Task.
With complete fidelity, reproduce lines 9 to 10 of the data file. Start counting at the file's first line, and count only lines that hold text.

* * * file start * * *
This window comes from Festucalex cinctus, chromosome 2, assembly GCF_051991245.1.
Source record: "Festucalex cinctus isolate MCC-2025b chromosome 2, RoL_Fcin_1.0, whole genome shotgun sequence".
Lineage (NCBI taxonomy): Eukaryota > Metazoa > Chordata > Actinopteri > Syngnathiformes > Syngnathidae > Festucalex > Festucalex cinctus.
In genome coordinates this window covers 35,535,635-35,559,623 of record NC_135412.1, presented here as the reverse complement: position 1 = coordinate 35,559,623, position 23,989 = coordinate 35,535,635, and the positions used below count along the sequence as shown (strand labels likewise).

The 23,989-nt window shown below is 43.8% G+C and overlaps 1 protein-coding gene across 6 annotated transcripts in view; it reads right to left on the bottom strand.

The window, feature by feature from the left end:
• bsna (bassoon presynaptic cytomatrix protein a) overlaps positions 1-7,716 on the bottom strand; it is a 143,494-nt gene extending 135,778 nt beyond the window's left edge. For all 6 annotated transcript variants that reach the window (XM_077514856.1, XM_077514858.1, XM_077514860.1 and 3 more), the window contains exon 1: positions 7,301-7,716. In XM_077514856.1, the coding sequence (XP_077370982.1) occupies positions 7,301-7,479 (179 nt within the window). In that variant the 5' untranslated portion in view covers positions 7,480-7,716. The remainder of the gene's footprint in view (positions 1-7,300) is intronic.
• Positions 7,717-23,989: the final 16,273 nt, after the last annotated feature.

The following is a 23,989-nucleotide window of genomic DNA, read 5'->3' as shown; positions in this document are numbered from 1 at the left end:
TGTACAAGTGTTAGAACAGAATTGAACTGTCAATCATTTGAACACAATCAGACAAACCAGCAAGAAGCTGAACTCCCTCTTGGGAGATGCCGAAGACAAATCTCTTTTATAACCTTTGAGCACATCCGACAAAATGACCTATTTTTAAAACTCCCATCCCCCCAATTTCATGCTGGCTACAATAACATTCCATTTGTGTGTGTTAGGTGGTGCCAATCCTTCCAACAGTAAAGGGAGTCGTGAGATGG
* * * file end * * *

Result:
The following is a 23,989-nucleotide window of genomic DNA, read 5'->3' as shown; positions in this document are numbered from 1 at the left end:
TGTACAAGTGTTAGAACAGAATTGAACTGTCAATCATTTGAACACAATCAGACAAACCAGCAAGAAGCTGAACTCCCTCTTGGGAGATGCCGAAGACAAATCTCTTTTATAACCTTTGAGCACATCCGACAAAATGACCTATTTTTAAAACTCCCATCCCCCCAATTTCATGCTGGCTACAATAACATTCCATTTGTGTGTGTTAGGTGGTGCCAATCCTTCCAACAGTAAAGGGAGTCGTGAGATGG